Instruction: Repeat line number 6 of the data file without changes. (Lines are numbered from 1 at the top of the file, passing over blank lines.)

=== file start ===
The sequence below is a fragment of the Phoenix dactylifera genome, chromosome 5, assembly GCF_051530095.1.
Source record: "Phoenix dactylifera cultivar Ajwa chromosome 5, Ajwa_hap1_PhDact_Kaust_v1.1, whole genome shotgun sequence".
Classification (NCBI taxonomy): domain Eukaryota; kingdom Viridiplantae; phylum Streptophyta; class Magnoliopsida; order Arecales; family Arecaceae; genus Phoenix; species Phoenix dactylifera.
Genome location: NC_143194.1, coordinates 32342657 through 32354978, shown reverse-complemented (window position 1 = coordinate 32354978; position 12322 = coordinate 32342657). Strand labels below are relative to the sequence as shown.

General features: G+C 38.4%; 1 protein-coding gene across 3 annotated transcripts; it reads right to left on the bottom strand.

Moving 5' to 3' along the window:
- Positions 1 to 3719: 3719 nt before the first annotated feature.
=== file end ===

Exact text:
Moving 5' to 3' along the window: